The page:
Yes, this is important. The coming census will not ask me to define my position in terms of a belief in magical unicorns or a position on the education of males. Quite correctly, there will not be a loaded question: "What kind of murder do you commit?" with response options of subspecies (genocide, uxoricide, drive-by shooting, etc.) and "non-murderer", but there will be one that asks: "What is your religion?" with response options of subspecies and "no religion". The unspoken assumption from this question, entirely unencumbered by such inconvenient things as contrary evidence, is that religion is the norm.

Every time we permit others to define us in terms of religion, by getting us to respond to loaded questions or calling us "atheists", we are playing into their hands by allowing them, instead of accepting us for what we are, to pass off their irrational superstition as the norm. It isn't.

Thursday, 27 January 2011

Anti-Christian Discrimination? What a load of Bull!

Peter and Hazelmary Bull, the Christian B&B owners who refused to let a homosexual couple share a bed in their B&B, have decided to appeal against the judgement that declared that they should pay damages to the two men they offended. The appeal is reportedly being funded by a fundamentalist Christian organisation.

Christians in Britain claim that they are being discriminated against. If they are, this case does not support that thesis: the law does not allow the people with any religious affiliation (or with no religious affiliation) to behave in the bigoted way the Bulls did. To be treated, in the eyes of the law, exactly the same way everybody else is treated, is not discrimination.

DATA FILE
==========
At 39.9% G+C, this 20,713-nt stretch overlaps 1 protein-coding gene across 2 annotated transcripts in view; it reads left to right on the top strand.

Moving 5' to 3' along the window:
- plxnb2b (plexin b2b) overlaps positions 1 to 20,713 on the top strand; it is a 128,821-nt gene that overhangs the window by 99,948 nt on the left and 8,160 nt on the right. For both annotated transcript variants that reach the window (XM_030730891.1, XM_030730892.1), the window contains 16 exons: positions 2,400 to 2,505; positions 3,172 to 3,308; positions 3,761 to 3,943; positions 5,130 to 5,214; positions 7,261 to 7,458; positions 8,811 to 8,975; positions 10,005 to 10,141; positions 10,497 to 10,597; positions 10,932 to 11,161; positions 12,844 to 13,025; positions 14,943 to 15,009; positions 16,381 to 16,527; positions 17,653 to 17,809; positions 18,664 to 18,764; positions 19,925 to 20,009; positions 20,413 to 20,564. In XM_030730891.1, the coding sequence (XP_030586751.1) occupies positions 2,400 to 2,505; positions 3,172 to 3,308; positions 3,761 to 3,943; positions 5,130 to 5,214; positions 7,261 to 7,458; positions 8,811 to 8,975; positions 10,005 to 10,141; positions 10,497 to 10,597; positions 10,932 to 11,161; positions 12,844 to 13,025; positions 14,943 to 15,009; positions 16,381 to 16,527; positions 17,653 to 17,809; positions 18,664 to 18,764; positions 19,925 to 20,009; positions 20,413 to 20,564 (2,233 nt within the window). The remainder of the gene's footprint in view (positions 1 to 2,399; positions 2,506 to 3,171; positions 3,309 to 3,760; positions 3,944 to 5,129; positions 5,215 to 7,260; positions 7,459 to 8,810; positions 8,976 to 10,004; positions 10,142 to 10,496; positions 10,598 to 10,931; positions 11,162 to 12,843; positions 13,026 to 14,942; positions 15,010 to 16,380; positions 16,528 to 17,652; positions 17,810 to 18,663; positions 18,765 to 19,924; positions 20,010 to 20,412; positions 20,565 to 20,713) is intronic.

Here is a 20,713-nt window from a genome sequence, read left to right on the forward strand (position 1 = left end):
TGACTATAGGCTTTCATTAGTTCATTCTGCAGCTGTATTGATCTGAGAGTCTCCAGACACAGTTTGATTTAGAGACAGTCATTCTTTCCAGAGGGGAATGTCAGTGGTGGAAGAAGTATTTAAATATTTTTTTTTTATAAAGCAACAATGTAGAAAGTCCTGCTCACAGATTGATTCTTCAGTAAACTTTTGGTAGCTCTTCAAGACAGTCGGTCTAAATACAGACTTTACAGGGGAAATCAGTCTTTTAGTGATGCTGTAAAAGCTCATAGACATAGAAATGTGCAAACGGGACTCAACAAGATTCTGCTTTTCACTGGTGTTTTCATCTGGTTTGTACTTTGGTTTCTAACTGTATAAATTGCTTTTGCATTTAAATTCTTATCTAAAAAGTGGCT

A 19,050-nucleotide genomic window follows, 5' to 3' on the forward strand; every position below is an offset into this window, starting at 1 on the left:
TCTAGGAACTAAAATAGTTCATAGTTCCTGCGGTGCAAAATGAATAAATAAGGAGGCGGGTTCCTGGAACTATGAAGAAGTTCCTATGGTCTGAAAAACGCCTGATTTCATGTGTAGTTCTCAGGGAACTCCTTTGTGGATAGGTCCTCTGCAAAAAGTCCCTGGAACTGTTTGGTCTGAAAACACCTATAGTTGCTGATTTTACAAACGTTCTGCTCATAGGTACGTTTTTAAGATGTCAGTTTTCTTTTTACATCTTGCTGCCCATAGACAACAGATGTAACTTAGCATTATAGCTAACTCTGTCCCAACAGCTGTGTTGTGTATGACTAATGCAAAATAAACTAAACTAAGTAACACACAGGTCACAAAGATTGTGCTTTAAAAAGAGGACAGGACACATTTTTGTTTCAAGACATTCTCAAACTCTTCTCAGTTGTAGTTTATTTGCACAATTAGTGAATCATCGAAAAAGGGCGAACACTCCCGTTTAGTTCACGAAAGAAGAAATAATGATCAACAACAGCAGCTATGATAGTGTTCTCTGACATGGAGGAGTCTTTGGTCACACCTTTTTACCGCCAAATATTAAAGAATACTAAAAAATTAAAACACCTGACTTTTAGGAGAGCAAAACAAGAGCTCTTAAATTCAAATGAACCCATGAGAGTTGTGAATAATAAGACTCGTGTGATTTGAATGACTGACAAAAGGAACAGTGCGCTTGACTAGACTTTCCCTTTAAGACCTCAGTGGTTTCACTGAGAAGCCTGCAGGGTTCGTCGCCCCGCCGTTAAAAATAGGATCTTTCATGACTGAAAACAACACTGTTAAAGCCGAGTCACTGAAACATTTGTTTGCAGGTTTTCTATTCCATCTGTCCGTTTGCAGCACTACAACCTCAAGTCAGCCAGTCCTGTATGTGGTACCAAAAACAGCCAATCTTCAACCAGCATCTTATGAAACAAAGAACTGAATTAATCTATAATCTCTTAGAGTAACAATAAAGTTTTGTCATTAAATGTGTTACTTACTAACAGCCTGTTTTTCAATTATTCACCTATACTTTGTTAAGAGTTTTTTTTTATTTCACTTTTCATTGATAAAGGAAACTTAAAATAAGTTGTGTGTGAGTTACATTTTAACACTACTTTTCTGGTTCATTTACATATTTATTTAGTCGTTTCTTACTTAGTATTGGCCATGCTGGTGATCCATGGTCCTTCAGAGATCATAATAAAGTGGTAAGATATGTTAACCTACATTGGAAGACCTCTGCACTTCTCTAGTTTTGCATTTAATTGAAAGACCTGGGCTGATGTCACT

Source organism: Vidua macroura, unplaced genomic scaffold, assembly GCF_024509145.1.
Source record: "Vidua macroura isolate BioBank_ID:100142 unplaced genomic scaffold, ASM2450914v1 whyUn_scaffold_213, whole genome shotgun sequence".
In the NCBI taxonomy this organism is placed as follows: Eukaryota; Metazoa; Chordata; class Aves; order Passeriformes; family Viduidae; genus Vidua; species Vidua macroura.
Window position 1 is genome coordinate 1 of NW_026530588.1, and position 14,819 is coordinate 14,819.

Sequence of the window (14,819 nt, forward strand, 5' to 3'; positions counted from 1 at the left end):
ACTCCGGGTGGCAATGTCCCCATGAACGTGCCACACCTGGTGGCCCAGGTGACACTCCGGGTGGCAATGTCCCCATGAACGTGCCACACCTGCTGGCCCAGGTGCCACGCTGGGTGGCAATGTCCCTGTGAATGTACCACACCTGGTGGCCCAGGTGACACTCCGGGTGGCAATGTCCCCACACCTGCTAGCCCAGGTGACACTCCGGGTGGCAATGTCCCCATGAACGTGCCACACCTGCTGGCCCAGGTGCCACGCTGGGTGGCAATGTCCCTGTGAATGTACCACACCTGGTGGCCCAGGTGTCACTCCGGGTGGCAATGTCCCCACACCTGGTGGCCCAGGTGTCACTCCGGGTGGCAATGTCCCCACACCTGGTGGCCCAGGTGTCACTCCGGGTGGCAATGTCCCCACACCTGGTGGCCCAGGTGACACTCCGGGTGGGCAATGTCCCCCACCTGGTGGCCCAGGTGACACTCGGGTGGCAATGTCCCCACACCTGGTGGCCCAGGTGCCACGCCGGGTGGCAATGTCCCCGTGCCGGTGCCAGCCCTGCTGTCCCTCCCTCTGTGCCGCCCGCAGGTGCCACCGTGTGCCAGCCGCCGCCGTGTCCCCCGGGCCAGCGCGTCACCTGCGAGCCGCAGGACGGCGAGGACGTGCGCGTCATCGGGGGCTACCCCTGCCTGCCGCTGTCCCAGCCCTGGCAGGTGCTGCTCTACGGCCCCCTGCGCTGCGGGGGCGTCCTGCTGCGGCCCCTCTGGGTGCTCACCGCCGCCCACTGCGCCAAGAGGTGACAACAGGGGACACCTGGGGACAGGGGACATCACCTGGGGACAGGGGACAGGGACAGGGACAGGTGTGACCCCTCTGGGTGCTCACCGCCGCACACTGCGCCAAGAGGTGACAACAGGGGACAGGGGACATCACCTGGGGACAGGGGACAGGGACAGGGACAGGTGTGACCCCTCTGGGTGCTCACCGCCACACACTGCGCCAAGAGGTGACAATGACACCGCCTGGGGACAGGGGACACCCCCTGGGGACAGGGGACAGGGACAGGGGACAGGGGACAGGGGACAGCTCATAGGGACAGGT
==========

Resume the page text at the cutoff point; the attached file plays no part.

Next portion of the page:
On 2011 Jan 26, the BBC programme, The Moral Maze, addressed another aspect of this issue. Many Several contributors seemed to suggest that religious principles are being subverted by laws that prohibit discrimination against protected groups. This is entirely incorrect. To take the Bulls' case as an example, nobody has compelled them to run a B&B. It is illogical in the extreme to choose an occupation if the laws that govern it do not permit you to exercise your own particular brand of bigotry. The Bulls chose to sell a service; like the sellers of any other service, they have to abide by all the laws that govern that service. To permit them to contravene those laws because they believe a particular species of superstitious irrationality would, in effect, be discriminatory against anyone who does not share that belief.

Christians in this country have a 2000 year history of holding a privileged position under the law; they have enjoyed two millennia of positive discrimination. Now that this discrimination is being (too gradually) eroded, they bleat that they are being discriminated against. This is both false and illogical. There is no argument that does not involve special pleading by which any religion should hold privileges that are not granted to the followers of any other hobby or irrational superstition. Yet the Christians in this country have 26 seats reserved for them in the legislature (the only other country with reserved seats for clerics is Iran), do not pay council tax on the (publicly funded) buildings where they gather to exercise their superstition, have publicly funded schools where they can inculcate the young with their weird superstitions, and can force local residents to pay for the upkeep of those buildings.

Discriminated against? What a load of Bull!